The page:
Indeed, reform hasn't changed all that much. Wall Street is still perfectly willing to shovel companies with few sales, no profits, and other huge business challenges into any public market that looks willing buy them. The Street is in the business of generating deals, because deals generate fees. And Wall Street firms still routinely guarantee research coverage to banking prospects -- though today, there's no guarantee the coverage will be positive.
This year alone, bankers signed up to help tech and Web companies like Linux operating system startup Linspire, gay and lesbian portal PlanetOut Partners, travel-industry data-management company Worldspan, and pop-up advertising king Claria go public. Thse outfits are just for starters, but they're useful examples.
DEATH TO DOPEY DEALS.
All four of those deals, like dozens of other IPOs, have been put off, and it's no mystery why: Investors are cautious, with good reason. PlanetOut had less than $20 million of 2003 revenue, modest growth, and no profits. Worldspan faced a pending loss of an undisclosed share of business from its biggest customers (Web travel sites Expedia IACI and Orbitz ORBZ ). And Claria's business had just been declared illegal in Utah, with several regulatory proposals pending in Congress.
Three-year old Linspire had $2 million of revenue and no profits. It hopes to compete with Microsoft's (MSFT ) core operating-system business, yet it wanted a $165 million market cap before proving it can hold its own against Redmond, according to IPO research firm Renaissance Capital. That didn't stop CEO Michael Robertson from declaring in an Aug. 18 press release announcing the IPO's delay that he would not be held hostage by a "fickle stock market" that declined to meet his price.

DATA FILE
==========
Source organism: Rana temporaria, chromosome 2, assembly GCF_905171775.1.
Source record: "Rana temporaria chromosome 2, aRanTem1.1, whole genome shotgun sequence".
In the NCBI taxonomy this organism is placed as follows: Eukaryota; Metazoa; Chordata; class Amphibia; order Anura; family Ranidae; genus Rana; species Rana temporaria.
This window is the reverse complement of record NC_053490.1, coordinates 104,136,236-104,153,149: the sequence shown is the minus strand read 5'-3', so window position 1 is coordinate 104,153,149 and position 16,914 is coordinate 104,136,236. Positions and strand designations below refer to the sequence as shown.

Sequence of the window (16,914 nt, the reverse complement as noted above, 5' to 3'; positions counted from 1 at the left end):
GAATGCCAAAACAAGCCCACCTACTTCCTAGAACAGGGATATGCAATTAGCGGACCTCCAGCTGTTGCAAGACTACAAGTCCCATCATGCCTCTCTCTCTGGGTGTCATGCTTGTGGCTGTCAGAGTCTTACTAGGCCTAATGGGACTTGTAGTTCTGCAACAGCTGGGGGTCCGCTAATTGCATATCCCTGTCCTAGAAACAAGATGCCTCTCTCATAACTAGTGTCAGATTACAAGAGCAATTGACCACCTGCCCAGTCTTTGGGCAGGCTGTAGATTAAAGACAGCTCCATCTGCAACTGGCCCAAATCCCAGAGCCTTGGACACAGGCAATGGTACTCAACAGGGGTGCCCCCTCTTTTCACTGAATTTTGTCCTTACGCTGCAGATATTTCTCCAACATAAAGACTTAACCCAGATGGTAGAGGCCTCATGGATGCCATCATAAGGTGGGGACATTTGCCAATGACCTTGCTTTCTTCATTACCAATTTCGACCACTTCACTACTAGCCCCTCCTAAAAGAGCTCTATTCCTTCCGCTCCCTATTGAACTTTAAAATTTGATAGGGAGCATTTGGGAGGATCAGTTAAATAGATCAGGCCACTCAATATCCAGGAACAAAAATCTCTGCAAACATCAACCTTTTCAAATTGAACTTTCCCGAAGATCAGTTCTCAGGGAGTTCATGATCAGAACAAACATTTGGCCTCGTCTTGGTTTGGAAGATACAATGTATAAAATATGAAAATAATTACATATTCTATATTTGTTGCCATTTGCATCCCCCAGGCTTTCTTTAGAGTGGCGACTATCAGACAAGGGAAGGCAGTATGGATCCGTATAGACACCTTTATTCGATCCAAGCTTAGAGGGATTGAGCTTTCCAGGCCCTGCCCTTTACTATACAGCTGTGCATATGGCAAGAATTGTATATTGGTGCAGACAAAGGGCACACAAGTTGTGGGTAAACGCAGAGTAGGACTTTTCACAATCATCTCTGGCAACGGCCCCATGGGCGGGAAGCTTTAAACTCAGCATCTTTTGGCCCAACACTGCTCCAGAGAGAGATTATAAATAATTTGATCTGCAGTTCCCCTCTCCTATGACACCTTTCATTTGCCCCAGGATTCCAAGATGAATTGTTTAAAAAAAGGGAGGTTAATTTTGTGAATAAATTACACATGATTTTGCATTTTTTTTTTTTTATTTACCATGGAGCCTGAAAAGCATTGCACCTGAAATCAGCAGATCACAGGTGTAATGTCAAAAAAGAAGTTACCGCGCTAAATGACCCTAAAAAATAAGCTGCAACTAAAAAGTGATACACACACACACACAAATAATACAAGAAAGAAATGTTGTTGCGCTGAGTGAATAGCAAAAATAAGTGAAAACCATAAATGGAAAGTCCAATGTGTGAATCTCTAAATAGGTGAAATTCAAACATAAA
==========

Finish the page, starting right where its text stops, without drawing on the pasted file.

Despite the spin, smart deals -- even quite risky ones -- are getting done. Certainly, search engine Google (GOOG ) after cutting its price 30% to $85 a share, got its IPO through. Its stock immediately went up to around $102 a share, and there it hovers, three weeks later. Google is obviously a real company -- and at a price around 80 times this year's earnings, it's a clear risk, too. But the market is betting that Google can continue to grow strongly.
Want more proof? How about the IPO for Salesforce.com (CRM ), now trading at about 300 times this year's earnings? Or online jeweler Blue Nile (NILE ), software-for-nonprofits player Blackbaud (BLKB ), and software maker for college classes Blackboard (BBBB )?
They've all done reasonably well in post-IPO trading. The market has paid premium multiples for all of them, because some plurality of investors thinks they're worth the price. They're all profitable, and all have more than $100 million in annual sales.
The moral: Nowadays, the more questionable deals don't get done, and the games bankers play don't matter much. No amount of spinning or leaning on analysts was going to make Linspire's IPO hot. Investors grew tired of losing money and got smarter, and getting smart is the best reform of all.
Quattrone will presumably hate his prison stretch more than his irrelevance. But he was sentenced to the latter long ago.
Mullaney is E-business editor for BusinessWeek in New York